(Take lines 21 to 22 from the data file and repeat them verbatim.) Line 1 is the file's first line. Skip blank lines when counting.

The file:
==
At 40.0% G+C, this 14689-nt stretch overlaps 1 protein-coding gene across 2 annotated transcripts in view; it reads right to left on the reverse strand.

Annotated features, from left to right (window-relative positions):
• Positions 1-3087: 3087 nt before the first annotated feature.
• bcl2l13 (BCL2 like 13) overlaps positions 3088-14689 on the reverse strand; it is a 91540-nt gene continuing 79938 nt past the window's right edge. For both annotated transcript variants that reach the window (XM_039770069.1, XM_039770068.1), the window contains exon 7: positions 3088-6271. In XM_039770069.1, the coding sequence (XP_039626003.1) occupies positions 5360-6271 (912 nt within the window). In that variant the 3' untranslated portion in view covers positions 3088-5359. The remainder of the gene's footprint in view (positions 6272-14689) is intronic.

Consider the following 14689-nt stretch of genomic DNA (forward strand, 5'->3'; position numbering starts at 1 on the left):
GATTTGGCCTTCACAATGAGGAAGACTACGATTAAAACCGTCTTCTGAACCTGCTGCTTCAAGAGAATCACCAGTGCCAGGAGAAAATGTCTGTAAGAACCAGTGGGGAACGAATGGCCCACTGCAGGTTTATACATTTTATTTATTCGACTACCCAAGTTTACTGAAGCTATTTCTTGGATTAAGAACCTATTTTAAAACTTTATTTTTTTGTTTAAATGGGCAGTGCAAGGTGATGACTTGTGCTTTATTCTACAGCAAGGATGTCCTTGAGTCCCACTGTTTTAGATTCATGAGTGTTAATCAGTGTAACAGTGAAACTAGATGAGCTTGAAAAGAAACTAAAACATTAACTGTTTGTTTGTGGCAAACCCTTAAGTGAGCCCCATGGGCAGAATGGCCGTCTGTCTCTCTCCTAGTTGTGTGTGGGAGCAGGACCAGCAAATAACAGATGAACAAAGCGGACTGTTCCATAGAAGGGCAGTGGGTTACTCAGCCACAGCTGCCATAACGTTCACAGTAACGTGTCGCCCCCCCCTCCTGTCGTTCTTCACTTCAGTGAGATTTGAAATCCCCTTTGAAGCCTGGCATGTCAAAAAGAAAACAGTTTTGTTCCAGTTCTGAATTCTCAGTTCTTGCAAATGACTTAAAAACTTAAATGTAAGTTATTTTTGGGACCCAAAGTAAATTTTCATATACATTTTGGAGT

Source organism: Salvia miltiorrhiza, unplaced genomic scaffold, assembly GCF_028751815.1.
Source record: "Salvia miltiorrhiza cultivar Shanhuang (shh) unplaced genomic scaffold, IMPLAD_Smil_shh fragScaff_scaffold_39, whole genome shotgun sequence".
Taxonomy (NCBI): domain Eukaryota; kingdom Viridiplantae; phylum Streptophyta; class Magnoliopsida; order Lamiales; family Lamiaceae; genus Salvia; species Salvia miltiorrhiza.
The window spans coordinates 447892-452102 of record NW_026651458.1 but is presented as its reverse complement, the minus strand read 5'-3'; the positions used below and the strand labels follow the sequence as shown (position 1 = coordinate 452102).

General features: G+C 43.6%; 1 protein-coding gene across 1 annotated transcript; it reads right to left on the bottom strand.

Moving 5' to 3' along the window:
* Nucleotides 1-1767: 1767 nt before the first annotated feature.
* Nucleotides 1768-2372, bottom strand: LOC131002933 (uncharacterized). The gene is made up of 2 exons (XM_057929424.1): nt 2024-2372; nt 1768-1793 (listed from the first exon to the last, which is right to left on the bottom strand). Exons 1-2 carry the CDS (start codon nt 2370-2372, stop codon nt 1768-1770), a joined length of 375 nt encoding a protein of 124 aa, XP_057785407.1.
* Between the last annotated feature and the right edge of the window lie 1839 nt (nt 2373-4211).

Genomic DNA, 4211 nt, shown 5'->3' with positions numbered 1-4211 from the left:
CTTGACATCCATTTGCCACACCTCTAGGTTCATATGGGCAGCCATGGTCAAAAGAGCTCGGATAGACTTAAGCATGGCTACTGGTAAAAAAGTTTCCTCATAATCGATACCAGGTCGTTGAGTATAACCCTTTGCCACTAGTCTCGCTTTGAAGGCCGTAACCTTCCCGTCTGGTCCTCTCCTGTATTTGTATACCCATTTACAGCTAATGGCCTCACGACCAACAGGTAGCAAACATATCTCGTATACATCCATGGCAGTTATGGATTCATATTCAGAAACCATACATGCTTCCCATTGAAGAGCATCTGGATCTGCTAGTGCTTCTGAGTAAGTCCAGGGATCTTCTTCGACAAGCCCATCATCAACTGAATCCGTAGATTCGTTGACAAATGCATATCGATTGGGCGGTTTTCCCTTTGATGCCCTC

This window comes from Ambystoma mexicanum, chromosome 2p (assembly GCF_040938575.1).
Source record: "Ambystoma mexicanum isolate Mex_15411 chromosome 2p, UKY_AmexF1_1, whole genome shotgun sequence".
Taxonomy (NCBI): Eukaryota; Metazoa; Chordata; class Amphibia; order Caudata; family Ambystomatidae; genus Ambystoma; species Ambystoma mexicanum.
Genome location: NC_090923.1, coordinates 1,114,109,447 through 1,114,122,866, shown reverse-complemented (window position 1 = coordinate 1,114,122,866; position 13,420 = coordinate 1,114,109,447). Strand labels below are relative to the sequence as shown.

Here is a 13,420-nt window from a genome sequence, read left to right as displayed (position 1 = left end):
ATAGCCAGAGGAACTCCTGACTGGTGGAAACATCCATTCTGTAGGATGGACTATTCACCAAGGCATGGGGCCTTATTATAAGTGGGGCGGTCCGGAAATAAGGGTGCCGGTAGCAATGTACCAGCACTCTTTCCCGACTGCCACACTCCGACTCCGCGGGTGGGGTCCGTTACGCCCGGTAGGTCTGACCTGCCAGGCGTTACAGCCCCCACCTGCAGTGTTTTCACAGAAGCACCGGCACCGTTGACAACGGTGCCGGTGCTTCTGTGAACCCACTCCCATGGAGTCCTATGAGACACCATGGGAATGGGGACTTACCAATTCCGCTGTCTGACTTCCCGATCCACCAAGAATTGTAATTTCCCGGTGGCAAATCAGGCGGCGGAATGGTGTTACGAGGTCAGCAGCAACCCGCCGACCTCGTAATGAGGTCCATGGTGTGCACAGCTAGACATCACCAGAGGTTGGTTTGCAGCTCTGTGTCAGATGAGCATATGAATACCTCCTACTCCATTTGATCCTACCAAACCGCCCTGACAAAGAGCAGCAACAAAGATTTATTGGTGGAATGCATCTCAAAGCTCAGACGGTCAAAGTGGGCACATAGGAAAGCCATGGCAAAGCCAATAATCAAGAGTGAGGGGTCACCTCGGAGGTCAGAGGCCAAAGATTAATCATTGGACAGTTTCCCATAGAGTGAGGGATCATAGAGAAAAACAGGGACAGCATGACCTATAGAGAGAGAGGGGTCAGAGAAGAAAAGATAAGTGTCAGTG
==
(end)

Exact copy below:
Genome location: NC_090923.1, coordinates 1,114,109,447 through 1,114,122,866, shown reverse-complemented (window position 1 = coordinate 1,114,122,866; position 13,420 = coordinate 1,114,109,447). Strand labels below are relative to the sequence as shown.

Here is a 13,420-nt window from a genome sequence, read left to right as displayed (position 1 = left end):